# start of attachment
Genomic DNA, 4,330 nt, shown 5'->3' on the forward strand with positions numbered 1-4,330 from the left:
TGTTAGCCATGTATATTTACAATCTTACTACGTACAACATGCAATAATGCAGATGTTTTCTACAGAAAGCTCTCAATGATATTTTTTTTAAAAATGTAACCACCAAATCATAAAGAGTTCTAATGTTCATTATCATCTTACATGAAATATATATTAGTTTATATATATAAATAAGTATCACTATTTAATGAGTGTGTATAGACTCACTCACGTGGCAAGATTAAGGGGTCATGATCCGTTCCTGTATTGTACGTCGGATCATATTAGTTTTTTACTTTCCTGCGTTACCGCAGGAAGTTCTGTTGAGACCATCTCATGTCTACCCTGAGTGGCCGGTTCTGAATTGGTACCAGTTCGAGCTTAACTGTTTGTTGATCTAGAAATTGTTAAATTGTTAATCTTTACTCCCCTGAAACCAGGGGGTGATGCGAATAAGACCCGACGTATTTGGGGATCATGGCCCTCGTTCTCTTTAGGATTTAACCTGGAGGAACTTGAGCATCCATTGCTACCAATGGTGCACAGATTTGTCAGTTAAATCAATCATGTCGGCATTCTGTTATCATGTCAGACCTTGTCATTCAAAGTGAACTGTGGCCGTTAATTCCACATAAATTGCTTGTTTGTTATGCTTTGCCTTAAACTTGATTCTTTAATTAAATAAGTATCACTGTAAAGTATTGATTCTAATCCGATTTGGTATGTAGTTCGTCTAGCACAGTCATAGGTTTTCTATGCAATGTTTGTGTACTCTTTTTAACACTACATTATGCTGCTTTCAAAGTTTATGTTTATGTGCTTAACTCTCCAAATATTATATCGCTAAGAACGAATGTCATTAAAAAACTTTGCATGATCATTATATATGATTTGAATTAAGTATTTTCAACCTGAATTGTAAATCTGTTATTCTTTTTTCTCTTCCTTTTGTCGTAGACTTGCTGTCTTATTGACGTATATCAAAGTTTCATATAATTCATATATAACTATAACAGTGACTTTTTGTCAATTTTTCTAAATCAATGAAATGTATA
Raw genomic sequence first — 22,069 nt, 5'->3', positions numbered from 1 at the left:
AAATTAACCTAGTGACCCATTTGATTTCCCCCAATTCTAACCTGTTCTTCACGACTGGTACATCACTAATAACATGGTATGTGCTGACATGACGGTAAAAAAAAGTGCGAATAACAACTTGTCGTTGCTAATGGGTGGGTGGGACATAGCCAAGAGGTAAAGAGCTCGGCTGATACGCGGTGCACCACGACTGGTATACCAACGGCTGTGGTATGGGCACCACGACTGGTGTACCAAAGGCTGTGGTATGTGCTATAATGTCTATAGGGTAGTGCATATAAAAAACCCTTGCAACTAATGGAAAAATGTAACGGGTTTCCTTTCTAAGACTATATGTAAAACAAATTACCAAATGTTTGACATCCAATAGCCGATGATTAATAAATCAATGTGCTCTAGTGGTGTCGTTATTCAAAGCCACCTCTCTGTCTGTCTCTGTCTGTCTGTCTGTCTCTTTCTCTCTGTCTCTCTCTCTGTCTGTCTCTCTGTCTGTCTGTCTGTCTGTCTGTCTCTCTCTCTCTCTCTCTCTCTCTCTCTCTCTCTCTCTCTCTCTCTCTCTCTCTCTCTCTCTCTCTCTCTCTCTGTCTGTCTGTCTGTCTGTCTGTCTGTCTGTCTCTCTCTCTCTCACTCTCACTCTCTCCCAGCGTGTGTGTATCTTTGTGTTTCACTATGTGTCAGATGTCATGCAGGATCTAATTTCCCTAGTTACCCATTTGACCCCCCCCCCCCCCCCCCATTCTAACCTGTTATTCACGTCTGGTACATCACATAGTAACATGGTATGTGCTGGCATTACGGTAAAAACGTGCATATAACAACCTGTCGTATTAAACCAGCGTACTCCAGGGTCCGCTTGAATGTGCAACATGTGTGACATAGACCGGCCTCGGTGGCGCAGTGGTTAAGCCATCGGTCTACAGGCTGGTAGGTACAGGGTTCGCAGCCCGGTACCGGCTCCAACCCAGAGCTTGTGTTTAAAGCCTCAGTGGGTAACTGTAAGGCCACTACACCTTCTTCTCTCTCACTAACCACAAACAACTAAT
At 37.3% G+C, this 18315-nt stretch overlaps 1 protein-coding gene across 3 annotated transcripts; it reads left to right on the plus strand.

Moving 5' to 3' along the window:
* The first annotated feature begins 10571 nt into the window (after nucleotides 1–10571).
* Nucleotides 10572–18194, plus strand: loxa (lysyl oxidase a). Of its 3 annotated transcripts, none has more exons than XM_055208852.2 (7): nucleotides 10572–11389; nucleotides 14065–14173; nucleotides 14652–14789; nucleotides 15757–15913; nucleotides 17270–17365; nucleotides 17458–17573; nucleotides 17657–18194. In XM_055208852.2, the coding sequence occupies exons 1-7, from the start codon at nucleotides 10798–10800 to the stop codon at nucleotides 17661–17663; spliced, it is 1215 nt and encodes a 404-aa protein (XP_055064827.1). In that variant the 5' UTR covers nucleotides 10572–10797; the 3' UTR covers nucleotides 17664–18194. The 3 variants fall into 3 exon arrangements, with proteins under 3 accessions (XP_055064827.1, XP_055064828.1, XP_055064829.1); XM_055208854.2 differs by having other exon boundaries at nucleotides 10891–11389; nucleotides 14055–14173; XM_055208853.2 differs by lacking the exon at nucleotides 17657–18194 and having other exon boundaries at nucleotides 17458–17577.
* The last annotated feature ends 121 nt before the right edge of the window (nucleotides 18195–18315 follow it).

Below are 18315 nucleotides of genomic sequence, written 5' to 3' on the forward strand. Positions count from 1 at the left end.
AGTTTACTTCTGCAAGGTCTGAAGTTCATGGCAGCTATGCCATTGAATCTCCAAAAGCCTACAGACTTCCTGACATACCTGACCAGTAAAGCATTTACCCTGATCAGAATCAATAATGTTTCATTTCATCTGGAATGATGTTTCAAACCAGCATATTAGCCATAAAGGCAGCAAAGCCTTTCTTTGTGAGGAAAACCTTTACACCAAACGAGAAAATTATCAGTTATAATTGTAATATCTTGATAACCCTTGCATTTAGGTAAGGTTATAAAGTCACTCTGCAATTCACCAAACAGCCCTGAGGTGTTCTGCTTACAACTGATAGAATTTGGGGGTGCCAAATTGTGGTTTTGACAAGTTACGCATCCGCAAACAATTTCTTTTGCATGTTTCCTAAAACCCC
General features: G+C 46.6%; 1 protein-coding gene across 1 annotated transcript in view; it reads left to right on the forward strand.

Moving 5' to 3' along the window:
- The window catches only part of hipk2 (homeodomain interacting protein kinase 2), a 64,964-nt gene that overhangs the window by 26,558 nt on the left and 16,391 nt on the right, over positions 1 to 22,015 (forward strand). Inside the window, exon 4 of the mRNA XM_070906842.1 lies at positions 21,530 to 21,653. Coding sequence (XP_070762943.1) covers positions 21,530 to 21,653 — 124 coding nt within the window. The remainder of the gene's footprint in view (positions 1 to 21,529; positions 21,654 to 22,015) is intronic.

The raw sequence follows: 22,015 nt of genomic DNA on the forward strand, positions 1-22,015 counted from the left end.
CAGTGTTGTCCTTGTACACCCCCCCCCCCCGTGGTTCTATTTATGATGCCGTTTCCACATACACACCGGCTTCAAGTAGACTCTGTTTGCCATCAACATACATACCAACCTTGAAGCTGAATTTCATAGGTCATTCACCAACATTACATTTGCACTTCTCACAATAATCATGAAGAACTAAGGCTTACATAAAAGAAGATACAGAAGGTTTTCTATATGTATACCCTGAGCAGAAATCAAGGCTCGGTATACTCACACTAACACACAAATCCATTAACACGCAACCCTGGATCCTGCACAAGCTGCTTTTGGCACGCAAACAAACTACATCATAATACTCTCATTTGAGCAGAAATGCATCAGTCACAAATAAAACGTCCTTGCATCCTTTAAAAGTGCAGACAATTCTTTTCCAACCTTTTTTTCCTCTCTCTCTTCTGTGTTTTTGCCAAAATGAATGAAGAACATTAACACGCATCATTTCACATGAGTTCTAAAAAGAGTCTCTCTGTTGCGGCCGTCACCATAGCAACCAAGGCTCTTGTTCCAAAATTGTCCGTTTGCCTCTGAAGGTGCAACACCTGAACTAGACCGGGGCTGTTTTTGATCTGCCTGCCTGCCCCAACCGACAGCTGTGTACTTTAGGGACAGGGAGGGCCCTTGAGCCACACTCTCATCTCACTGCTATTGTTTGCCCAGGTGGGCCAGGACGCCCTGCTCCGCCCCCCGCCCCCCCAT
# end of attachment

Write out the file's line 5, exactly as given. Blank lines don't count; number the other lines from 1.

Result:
At 37.3% G+C, this 18315-nt stretch overlaps 1 protein-coding gene across 3 annotated transcripts; it reads left to right on the plus strand.